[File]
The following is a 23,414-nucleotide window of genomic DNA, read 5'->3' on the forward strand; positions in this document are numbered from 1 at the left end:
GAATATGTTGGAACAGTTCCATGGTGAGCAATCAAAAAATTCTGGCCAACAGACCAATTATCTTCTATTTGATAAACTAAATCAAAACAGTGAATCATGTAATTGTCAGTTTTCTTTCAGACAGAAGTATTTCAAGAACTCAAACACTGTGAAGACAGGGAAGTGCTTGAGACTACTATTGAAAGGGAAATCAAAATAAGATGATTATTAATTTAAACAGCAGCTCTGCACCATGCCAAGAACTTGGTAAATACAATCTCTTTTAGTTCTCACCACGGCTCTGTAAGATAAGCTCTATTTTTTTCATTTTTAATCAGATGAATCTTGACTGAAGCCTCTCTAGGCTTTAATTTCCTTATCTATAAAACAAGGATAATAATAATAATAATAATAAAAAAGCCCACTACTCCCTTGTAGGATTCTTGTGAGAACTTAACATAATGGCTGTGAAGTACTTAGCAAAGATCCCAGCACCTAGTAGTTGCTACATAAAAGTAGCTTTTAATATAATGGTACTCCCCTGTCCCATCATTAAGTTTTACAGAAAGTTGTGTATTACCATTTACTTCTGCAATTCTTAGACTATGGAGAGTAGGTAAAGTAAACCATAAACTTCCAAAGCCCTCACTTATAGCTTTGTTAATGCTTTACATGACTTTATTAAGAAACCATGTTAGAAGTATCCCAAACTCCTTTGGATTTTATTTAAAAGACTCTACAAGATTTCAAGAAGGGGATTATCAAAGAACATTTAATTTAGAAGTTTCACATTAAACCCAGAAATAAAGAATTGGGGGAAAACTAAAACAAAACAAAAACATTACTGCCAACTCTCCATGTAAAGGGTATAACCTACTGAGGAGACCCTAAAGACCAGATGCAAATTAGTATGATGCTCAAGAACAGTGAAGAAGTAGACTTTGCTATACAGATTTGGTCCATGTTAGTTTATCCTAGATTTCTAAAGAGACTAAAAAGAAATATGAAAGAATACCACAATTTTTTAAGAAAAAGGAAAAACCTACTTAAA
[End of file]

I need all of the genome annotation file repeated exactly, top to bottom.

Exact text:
The following is a 23,414-nucleotide window of genomic DNA, read 5'->3' on the forward strand; positions in this document are numbered from 1 at the left end:
GAATATGTTGGAACAGTTCCATGGTGAGCAATCAAAAAATTCTGGCCAACAGACCAATTATCTTCTATTTGATAAACTAAATCAAAACAGTGAATCATGTAATTGTCAGTTTTCTTTCAGACAGAAGTATTTCAAGAACTCAAACACTGTGAAGACAGGGAAGTGCTTGAGACTACTATTGAAAGGGAAATCAAAATAAGATGATTATTAATTTAAACAGCAGCTCTGCACCATGCCAAGAACTTGGTAAATACAATCTCTTTTAGTTCTCACCACGGCTCTGTAAGATAAGCTCTATTTTTTTCATTTTTAATCAGATGAATCTTGACTGAAGCCTCTCTAGGCTTTAATTTCCTTATCTATAAAACAAGGATAATAATAATAATAATAATAAAAAAGCCCACTACTCCCTTGTAGGATTCTTGTGAGAACTTAACATAATGGCTGTGAAGTACTTAGCAAAGATCCCAGCACCTAGTAGTTGCTACATAAAAGTAGCTTTTAATATAATGGTACTCCCCTGTCCCATCATTAAGTTTTACAGAAAGTTGTGTATTACCATTTACTTCTGCAATTCTTAGACTATGGAGAGTAGGTAAAGTAAACCATAAACTTCCAAAGCCCTCACTTATAGCTTTGTTAATGCTTTACATGACTTTATTAAGAAACCATGTTAGAAGTATCCCAAACTCCTTTGGATTTTATTTAAAAGACTCTACAAGATTTCAAGAAGGGGATTATCAAAGAACATTTAATTTAGAAGTTTCACATTAAACCCAGAAATAAAGAATTGGGGGAAAACTAAAACAAAACAAAAACATTACTGCCAACTCTCCATGTAAAGGGTATAACCTACTGAGGAGACCCTAAAGACCAGATGCAAATTAGTATGATGCTCAAGAACAGTGAAGAAGTAGACTTTGCTATACAGATTTGGTCCATGTTAGTTTATCCTAGATTTCTAAAGAGACTAAAAAGAAATATGAAAGAATACCACAATTTTTTAAGAAAAAGGAAAAACCTACTTAAA